Since I was young growing in Manila, the quality of asphalt roads in Manila is only as good as the summer season. As soon as the rainy season comes, its another story. I always wonder maybe all roads should be in concrete. I recently read this article and wonder whether its a matter of quality, governance or just the strong weather is the issue. Still, I don’t recall Ayala Avenue having similar road problems even in memories past. Hmm.
The fresh layer of asphalt looked thick enough, at about four inches, from where I sat, stuck in traffic in my car, as the road improvement was rushed in the scorching days of April, in time for the ADB meeting on May 2-5.
Now long stretches of the boulevard look like the surface of the moon. Even the overpass on EDSA is damaged; the asphalt layer on the southbound lane was dug up several days ago, in preparation for re-pavement, but I guess the work has to wait for the end of the foul weather that continued until yesterday.
I’m no civil engineer so I don’t know how long quality asphalt pavement should be able to withstand monsoon rains. But I think three months is too short (with over a month still hot summer). The expenditure for endless road repairs, from the rainy season till Christmas, is too heavy a burden on taxpayers.
Inevitably, people smell corruption, sheer incompetence, or both. For President Aquino, who likes delivering his speeches in Filipino, the observation should hit harder in our language: Kaaayos lang, sira-sira na naman? Sino na naman ang kikita dito?
The criticism may be based on speculation, but it’s not entirely baseless.
P-Noy, who has made the battle against corruption the lynchpin of his governance, should demand better roads from state civil engineers. Roads are among the most visible aspects of governance. If more good news is what P-Noy wants, rutted roads are always bad news.
At the very least, newly repaved roads should last longer than three months. That’s not an unreasonable objective.
For road projects undertaken by private contractors, full payment should be withheld for a certain period, until the durability of the product they delivered has passed certain tests.
Like the World Bank, the Department of Public Works and Highways (DPWH) should also debar contractors that keep delivering substandard services.
Remember the Buendia flyover that took four months to rehabilitate last year, only to disintegrate in the first heavy rain after it was opened? Taxpayers paid P87 million for that lemon, which contractor Towking Construction had to redo during the Christmas holiday rush.
Apart from requiring contractors to shoulder the cost of repairs for their shoddy work, the government should start imposing sanctions, on both the contractors and the DPWH personnel who are supposed to oversee the project.
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Roxas Boulevard looked like a huge infinity pool the other day, with the waters of Manila Bay and the flood on the thoroughfare rising up to the level of the seawall.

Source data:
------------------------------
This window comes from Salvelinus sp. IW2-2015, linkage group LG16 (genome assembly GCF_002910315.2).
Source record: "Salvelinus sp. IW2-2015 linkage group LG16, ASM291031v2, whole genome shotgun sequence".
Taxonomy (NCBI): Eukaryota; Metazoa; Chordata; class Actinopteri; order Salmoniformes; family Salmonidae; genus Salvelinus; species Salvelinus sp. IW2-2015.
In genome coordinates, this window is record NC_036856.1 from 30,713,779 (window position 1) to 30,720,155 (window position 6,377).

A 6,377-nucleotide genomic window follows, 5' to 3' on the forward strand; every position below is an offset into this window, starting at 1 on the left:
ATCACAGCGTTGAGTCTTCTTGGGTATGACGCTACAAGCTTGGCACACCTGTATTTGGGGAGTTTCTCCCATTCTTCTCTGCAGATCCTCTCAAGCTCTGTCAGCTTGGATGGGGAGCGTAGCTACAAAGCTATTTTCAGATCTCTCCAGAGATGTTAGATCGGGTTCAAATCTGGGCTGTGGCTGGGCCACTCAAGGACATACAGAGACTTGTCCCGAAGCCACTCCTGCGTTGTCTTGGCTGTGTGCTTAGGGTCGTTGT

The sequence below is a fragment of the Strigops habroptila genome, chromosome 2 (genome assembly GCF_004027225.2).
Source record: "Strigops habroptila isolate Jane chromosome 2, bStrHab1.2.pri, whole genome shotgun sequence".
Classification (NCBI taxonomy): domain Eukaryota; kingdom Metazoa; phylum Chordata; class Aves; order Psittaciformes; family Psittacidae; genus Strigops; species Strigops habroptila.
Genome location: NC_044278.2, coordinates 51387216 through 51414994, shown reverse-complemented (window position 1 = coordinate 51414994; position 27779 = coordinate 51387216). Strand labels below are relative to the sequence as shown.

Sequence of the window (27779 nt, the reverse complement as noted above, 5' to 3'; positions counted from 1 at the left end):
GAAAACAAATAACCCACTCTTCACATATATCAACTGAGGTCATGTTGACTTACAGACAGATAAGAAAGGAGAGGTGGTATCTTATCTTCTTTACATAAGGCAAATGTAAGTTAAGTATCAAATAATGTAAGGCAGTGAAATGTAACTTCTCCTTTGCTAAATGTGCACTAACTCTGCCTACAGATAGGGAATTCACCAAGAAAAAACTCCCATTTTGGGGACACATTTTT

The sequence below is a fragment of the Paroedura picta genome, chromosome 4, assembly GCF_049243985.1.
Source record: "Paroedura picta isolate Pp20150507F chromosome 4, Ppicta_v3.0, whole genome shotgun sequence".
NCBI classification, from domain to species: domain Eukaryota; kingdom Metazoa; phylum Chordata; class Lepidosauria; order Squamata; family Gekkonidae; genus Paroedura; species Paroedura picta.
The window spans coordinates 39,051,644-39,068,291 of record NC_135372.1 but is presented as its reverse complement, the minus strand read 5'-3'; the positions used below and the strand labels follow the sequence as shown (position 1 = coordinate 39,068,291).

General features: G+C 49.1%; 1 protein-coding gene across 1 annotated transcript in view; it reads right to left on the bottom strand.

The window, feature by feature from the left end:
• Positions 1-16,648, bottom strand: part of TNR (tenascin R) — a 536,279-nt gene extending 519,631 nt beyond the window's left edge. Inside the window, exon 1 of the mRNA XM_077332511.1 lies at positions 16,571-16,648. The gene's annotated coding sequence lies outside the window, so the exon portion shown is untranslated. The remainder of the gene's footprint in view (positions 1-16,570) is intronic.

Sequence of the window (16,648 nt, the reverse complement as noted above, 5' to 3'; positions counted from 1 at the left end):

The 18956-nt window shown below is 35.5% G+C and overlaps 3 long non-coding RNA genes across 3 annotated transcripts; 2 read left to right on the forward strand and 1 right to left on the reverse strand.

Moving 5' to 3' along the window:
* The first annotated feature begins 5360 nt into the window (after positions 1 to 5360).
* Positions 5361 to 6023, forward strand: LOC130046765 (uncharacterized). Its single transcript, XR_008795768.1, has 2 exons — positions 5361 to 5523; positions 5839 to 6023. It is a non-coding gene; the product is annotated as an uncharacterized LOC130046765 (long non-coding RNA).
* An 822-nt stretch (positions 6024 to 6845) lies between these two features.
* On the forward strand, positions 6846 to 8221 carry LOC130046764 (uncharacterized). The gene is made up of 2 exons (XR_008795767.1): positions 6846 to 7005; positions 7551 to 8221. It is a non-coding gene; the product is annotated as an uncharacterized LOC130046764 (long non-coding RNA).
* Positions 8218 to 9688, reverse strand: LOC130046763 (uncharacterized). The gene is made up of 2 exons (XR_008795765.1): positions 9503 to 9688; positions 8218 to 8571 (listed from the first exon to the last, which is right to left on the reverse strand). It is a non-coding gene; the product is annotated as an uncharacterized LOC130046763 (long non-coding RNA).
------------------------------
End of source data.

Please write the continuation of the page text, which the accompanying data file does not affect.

Late in the evening, hours after the flood receded, many patches of Roxas Boulevard looked like a lunar landscape, with the worst along the southbound stretch from EDSA in Baclaran, Parañaque all the way to the end, before Coastal Road.
As of yesterday, several of the potholes had become so large and deep they were causing traffic jams as even buses and other large vehicles avoided them.
The disintegration was only aggravated by the latest weather disturbance. Since I was wondering how long the smooth pavement would last after the ADB meeting, I kept a mental note of when disintegration would start. I noticed early signs of deterioration about two weeks ago.
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It was only the third massive flooding on Roxas Boulevard that I can remember in my lifetime. The first was in late September 2006, when I had to drive to the office through a boulevard blocked by toppled trees and lampposts, and flooded up to the service road with garbage-littered water several inches deep.
That flooding was understandable; it was the height of super typhoon “Milenyo” (international name Xangsane), which knocked out power in Metro Manila for several days. In the driving rain and powerful wind, my car shook so badly I worried that it would be blown away, like some trucks and shipping containers I spotted along the way.
The second time, the wind was less powerful but the flood was worse. The cause – as explained by weather experts – was so new we had to google the phenomenon: a storm surge. Typhoon “Pedring” spawned the storm surge on Sept. 27 last year, almost exactly five years to the day Milenyo struck. The surge, which sent waves up to 20 feet high crashing into land, destroyed the popular Spiral Restaurant at the Sofitel and flooded bayfront areas, from the hotel all the way to Roxas Boulevard
Ten months later, we have a “monsoon surge.” There were no 20-foot-tall waves the other day, and the flood receded quickly as the tide ebbed. By noon, all that was left on the boulevard was a sea of garbage. A swarm of scavengers helped clean up quickly, segregating the trash in separate large plastic bags for sale to recyclers.
But even before the monsoon surge, Roxas Boulevard had already started disintegrating. And it could get worse, all the way to Christmas.
P-Noy, who appears pleased with the performance of his DPWH chief, should try driving one of his favorite cars along the boulevard.
He should take a good look at where our taxes go. That’s public money, melting in the rain.